President Barack Obama speaks at Applied Materials Inc., Thursday, May 9, 2013 in Austin, Texas.National Journal

Fleeing what he called the "doom and gloom" of Washington, President Obama Thursday called on Congress to get going on his legislative program, warning that he will start asking voters to put pressure on their representatives.

"You know, I'm an optimistic guy," Obama said at a school in Austin, Texas. "So I'm just going to keep on talking to members of Congress because I believe that America does best when we work together." But when the cheers died down, he appealed for public support. "Every once in a while," he said, "I'm going to need your help to lean on your elected representatives and say, hey, let's do something about this. Even if you don't like it politically, if it's a good idea let's go ahead and support it."

He added, "Sometimes, I'm going to need constituents to pressure their members of Congress to do the right thing."

It is a warning that almost every president issues at some point. But the results have not always been what they wanted. So Obama indicated that he is not going to wait for this Congress to embrace his agenda. "Where I can," he said, "I'm just going to go ahead and take action on my own, including some executive actions that I'm taking today that I'm convinced will spur innovation and help businesses create more jobs."

Those actions include diverting already-budgeted money from other agencies to fund three more of the "manufacturing innovation institutes" he called for in his State of the Union address. He has asked Congress to appropriate $1 billion to set up 15 of these institutes around the country. With the effort stalled on Capitol Hill, the administration earlier set up a test institute in Youngstown, Ohio. Now, at a cost of $200 million, Obama wants cities to compete for three more. Gene Sperling, director of the president's National Economic Council, told reporters that departments were asked to "cut back on lower-priority spending so that we would have more room to at least do a few pilots." He said $100 million will come from the Department of Defense, $70 million from the Department of Energy, and the final $30 million will come from other agencies, including the Department of Commerce and the National Science Foundation.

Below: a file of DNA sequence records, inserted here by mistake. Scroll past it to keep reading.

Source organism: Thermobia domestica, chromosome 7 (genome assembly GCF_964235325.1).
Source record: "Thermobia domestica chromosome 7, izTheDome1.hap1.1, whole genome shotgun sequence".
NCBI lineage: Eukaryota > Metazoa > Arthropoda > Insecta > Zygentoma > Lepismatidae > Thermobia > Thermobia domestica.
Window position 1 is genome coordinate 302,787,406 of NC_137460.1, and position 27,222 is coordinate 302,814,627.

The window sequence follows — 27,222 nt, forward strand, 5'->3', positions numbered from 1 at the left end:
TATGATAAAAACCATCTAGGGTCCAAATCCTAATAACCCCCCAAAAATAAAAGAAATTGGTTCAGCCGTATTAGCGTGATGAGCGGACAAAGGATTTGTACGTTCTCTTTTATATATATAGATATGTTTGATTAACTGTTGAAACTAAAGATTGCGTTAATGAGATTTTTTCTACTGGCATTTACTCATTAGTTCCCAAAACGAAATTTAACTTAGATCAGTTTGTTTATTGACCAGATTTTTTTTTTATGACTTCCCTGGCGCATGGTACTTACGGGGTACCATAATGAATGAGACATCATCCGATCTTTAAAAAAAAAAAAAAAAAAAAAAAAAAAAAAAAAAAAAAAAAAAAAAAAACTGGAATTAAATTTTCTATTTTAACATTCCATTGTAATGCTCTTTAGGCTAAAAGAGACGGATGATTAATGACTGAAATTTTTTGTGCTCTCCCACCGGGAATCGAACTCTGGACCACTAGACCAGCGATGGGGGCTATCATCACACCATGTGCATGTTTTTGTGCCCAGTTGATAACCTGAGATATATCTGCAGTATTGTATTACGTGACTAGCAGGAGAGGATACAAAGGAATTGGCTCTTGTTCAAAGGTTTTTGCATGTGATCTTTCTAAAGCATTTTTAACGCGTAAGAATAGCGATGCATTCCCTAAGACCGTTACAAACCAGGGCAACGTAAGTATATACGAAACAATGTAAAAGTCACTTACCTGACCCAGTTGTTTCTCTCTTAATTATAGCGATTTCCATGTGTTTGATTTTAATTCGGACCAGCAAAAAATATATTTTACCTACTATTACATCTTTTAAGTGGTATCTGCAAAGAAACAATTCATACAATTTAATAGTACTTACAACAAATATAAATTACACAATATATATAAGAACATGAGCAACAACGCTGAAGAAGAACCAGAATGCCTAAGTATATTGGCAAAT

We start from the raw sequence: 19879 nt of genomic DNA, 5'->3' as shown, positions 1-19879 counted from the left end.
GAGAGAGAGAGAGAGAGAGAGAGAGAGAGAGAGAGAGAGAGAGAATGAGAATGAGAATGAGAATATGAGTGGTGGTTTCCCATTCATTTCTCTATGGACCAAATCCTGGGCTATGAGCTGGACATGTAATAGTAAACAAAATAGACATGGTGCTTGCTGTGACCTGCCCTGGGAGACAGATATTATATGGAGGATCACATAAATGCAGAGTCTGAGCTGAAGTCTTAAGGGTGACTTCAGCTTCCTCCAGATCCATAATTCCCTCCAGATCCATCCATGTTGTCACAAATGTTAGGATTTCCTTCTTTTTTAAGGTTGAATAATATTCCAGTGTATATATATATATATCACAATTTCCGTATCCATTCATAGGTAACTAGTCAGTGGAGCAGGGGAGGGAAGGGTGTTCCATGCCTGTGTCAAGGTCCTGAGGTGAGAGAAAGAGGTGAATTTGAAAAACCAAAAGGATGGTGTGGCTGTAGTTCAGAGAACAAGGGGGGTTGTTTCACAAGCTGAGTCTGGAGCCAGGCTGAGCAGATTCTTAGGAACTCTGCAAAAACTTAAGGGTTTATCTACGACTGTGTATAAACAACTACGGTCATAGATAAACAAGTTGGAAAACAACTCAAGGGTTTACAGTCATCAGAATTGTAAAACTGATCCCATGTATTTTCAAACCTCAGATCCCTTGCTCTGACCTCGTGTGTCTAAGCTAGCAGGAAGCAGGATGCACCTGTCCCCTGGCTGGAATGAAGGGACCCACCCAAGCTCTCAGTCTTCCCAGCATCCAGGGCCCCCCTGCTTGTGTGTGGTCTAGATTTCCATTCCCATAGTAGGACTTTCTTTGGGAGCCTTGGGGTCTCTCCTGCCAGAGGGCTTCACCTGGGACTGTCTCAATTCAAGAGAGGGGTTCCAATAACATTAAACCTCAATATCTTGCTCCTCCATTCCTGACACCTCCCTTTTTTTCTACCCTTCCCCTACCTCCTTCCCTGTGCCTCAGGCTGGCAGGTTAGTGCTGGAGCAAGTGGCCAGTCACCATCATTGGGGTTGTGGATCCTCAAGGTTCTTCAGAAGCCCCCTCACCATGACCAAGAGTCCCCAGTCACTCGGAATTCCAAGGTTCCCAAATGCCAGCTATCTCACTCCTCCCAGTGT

Obama's second executive action of the day was an order requiring that newly released government data be made "freely available in open machine-readable formats" where possible. Administration officials cited the economic benefits after government data on weather and global positioning were made available. They suggested consumers would benefit, for example, if more information on housing and communities were easily accessible.

Austin was the first stop in what the president suggested will be regular trips outside Washington to highlight what local communities are doing. "There are some terrific things going on in this area," he said, suggesting he needs to escape Washington. "If you, you know, listen to all the doom and gloom in Washington and politics, and you're watching cable TV, sometimes you might get kind of thinking nothing's going right," he said. "But the truth is there's a lot of reasons for us to feel optimistic about where we're headed as a country."

He did not mention one possible reason to head to Texas. But he demonstrated it by having his motorcade pull into a local institution: Stubb's BBQ. He was too early to hear the two featured bands--JP Harris and the Tough Choices or Mike and the Moonpies. But he did get lunch.

We want to hear what you think about this article. Submit a letter to the editor or write to letters@theatlantic.com.